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Organized Fishing Tackle to Go

Keep everything neat and accessible.

March 25, 2016
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The portability of the container storage system is a big plus.

QUICK PICK

QUICK PICK: Writing the contents atop each tackle storage tray makes finding anything inside a cakewalk. Bill Doster

NEAT, DRY AND ACCESSIBLE

You never know what opportunities a day on the water will present, so I’m always ready for a variety of fishing situations. I hate limiting myself to lures and terminal tackle for only one target species or fishing location. If you are like me, you probably lug around a giant tackle box or bag. Unfortunately, not every boat has a compartment large enough to fit a big piece of luggage overstuffed with artificials, hooks, swivels, leaders and such. If yours does, you still have to pull out that tackle carryall every time you need access to items inside. And if limited storage forces you to leave it on deck, it becomes an obstacle to hurdle every time you or a crew member fights a fish or moves around the boat. Keeping my lures in tackle trays categorized by type and size enables me to quickly assemble an arsenal tailored to any situation. But rather than a tackle bag, I’ve opted for a plastic storage container to carry the tackle trays with all the items I want to bring along.

Keeping my lures in tackle trays categorized by type and size enables me to quickly assemble an arsenal tailored to any situation.

CUSTOM FIT

CUSTOM FIT: This portable tackle storage system is very easy to customize to fit in any boat compartment. Alex Suescun

MEASURE, ASSEMBLE AND LABEL

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I first measured the compartment I designated for tackle storage in my boat. Then I went to a hardware store to look for a container that would accommodate the most 3700-series tackle trays and still fit in the intended compartment. The one I chose holds seven trays vertically, is transparent and has molded handles at both ends. I drilled holes on the bottom so any water — from splash or rain —drains out before it can collect and seep into the tackle trays. To keep the trays organized and readily accessible, I wrote the contents of each one with a permanent marker at one end and did away with the container’s lid. The system works like an index-card box, and allows me to instantly locate and pull out only the specific tray containing the lure or piece of terminal tackle I want.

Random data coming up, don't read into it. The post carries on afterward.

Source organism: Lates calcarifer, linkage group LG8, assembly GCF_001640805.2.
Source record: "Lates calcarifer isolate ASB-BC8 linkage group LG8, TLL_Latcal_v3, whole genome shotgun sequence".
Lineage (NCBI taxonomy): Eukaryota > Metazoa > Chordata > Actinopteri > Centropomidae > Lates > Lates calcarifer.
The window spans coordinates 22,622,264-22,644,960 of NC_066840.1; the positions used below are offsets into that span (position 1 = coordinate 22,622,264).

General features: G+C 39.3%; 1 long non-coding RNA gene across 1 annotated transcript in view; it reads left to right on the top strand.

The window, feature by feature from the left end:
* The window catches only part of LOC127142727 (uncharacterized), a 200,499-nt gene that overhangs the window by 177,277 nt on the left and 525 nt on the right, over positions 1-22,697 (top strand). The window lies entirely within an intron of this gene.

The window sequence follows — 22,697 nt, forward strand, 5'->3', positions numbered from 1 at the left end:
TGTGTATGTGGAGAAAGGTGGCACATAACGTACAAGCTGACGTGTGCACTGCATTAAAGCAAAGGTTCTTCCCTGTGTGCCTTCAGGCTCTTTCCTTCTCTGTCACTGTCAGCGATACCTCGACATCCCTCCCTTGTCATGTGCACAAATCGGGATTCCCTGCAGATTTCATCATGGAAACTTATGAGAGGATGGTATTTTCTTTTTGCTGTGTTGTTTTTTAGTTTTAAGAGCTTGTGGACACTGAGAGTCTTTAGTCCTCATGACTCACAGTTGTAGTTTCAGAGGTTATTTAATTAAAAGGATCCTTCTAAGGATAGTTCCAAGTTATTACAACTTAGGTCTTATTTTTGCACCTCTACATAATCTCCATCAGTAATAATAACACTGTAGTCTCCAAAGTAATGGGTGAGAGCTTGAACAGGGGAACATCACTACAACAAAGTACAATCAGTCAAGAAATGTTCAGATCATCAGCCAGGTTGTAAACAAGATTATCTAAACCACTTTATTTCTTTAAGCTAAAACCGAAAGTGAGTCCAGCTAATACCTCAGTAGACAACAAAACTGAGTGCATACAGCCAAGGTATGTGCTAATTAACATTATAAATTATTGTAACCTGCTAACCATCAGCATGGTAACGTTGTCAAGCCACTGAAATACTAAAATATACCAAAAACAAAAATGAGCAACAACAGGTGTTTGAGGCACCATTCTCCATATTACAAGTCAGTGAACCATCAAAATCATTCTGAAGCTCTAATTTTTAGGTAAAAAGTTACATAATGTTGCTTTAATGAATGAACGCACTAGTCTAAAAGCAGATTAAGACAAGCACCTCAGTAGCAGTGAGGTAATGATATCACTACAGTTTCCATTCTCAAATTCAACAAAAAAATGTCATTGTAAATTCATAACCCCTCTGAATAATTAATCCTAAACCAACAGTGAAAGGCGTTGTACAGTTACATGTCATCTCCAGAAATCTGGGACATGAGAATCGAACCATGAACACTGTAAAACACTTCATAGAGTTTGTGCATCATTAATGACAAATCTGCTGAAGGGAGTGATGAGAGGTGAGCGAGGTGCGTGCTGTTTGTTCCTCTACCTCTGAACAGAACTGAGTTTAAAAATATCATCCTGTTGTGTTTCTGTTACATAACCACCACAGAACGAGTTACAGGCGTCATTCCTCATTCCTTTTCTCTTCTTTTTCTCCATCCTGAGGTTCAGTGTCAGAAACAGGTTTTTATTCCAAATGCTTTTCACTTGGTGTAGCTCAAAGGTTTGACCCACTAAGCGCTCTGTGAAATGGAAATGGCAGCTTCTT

A zippered pouch, made of synthetic mesh that dries quickly and won’t hold water, keeps hooks, swivels, crimping sleeves and related tools.

ZIPPED UP

ZIPPED UP: Terminal tackle and related tools fit neatly in a zippered mesh pouch. Bill Doster

COMPLEMENTARY POUCH

A zippered pouch, made of synthetic mesh that dries quickly and won’t hold water, from an office-supply store keeps a wide selection of hooks, swivels and crimping sleeves — all in their original packaging for easy ID — along with split-ring pliers, a crimping tool and an EZE-Lap hook sharpener. The filled pouch is small enough to fit right behind the tackle trays in my storage compartment. A deeper tackle tray contains bulkier items, like popping corks, spools of extra line and leader materials, reel lube, braid scissors, spare pliers and a screwdriver, and completes my ensemble. It too fits in the designated compartment, behind the big plastic container. When I get back from fishing, I just lay it on top of the other tackle trays and pull everything out of the boat at once.

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TAKEOUT ORDER

The portability of the container system is a big plus. When I travel and keep the boat on the water or parked on the trailer overnight, it’s a cinch to transfer my tackle to and from my hotel room. And once I get home, it all goes into my storage room after a quick inspection and minor wiping to remove any salt from the tackle trays or the big container.

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